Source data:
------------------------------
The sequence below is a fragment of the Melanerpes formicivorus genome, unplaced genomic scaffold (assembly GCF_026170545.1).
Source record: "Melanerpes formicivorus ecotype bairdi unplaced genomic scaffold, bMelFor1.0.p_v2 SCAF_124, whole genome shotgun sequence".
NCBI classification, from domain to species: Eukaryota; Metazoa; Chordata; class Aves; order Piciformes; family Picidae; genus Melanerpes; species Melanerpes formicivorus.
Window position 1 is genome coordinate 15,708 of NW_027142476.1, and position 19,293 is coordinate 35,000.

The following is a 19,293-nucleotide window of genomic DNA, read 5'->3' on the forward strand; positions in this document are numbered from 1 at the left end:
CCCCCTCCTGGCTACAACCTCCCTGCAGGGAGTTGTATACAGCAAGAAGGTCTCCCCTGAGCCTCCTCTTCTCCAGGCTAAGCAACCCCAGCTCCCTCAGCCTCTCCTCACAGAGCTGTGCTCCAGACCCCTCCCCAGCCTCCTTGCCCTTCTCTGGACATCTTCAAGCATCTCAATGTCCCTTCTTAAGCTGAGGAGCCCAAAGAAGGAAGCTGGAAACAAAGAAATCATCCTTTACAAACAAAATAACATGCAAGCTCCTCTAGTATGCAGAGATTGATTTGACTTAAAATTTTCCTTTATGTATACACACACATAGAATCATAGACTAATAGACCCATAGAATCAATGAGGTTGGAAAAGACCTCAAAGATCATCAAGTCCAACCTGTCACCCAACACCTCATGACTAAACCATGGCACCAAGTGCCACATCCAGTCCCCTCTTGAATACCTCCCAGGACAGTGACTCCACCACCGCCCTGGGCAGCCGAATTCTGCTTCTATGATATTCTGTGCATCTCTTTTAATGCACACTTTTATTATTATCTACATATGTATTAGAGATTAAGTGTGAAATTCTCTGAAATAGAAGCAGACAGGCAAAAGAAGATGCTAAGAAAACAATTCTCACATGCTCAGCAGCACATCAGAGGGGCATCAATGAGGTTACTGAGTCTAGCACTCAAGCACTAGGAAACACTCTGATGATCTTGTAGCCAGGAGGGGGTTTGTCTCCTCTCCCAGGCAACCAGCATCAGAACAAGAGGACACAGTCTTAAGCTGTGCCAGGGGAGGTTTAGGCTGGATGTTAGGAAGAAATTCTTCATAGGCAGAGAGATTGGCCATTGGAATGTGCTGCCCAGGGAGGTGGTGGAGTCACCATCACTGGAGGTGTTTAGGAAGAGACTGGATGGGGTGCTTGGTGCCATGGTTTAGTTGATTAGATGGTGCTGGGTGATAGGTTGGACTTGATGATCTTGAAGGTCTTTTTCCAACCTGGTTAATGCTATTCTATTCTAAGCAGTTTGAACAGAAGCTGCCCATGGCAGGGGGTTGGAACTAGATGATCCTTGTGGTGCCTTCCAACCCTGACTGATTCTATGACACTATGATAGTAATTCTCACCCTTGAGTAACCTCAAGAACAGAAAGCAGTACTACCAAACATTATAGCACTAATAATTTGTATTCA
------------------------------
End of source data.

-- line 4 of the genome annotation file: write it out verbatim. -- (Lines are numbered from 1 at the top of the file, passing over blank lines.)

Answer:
Window position 1 is genome coordinate 15,708 of NW_027142476.1, and position 19,293 is coordinate 35,000.